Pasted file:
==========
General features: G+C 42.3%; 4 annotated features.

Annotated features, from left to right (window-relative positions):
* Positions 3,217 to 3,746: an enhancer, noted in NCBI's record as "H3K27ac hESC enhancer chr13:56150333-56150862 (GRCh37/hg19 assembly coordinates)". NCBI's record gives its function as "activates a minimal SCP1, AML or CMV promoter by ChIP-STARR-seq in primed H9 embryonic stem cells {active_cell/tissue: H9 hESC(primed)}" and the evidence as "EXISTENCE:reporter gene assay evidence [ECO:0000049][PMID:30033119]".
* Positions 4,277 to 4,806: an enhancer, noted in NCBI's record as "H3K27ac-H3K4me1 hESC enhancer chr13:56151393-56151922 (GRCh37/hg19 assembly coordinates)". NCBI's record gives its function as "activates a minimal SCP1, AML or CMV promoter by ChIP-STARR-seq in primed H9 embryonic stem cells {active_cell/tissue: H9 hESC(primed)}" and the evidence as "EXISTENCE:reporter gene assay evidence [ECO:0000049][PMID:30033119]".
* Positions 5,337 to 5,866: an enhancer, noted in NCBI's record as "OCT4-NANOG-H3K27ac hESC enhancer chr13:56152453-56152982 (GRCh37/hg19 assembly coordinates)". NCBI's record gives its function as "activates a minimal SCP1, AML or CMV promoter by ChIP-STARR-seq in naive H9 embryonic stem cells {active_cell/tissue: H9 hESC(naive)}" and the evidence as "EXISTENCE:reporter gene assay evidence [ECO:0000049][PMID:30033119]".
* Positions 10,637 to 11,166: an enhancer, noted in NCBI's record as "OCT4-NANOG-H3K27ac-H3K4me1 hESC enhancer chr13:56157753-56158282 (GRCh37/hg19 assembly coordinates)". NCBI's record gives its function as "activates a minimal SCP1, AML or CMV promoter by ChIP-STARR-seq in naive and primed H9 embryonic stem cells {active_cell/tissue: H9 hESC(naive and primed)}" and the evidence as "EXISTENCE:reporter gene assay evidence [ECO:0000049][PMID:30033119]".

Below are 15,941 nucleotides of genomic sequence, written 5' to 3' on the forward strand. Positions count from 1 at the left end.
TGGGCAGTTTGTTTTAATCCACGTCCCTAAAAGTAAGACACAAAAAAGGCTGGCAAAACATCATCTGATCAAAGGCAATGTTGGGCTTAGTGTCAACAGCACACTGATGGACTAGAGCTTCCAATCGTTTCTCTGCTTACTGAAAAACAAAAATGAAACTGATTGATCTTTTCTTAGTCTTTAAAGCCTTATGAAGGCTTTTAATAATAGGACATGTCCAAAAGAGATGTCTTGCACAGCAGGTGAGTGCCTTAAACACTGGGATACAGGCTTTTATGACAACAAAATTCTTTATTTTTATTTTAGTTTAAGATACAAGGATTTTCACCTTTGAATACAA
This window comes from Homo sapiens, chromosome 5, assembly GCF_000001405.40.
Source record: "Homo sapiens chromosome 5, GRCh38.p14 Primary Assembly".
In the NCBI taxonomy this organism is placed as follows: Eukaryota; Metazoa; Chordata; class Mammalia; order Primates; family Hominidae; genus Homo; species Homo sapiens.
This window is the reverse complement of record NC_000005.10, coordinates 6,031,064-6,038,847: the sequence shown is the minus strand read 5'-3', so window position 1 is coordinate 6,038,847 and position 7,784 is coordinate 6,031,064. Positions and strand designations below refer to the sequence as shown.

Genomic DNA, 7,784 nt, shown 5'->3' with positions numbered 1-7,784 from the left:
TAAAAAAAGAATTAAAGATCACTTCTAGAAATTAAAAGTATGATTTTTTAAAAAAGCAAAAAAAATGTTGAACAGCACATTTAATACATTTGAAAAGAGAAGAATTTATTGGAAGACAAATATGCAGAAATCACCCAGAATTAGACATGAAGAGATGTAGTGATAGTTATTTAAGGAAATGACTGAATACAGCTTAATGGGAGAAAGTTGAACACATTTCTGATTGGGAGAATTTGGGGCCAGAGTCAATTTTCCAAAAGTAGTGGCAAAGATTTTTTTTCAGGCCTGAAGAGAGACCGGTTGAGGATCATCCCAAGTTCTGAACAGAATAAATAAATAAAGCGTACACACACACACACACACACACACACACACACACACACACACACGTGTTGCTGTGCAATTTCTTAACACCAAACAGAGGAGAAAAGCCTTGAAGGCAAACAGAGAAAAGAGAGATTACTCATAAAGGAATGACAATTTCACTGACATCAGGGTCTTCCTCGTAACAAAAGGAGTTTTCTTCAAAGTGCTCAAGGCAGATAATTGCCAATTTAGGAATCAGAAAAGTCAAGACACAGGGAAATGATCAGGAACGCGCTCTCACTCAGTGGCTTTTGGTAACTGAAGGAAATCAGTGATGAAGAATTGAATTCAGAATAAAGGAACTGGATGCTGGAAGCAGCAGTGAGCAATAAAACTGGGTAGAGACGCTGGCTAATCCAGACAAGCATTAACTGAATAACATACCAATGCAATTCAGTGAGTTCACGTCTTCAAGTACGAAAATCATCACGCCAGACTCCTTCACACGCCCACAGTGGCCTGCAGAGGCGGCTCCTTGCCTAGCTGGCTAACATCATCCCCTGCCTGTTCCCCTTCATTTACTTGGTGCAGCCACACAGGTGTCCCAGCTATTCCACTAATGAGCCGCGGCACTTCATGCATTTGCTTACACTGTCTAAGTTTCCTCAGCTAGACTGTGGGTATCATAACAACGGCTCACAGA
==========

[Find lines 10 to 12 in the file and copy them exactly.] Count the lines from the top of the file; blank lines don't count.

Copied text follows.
Source record: "Homo sapiens chromosome 5, GRCh38.p14 Primary Assembly".
In the NCBI taxonomy this organism is placed as follows: Eukaryota; Metazoa; Chordata; class Mammalia; order Primates; family Hominidae; genus Homo; species Homo sapiens.
This window is the reverse complement of record NC_000005.10, coordinates 6,031,064-6,038,847: the sequence shown is the minus strand read 5'-3', so window position 1 is coordinate 6,038,847 and position 7,784 is coordinate 6,031,064. Positions and strand designations below refer to the sequence as shown.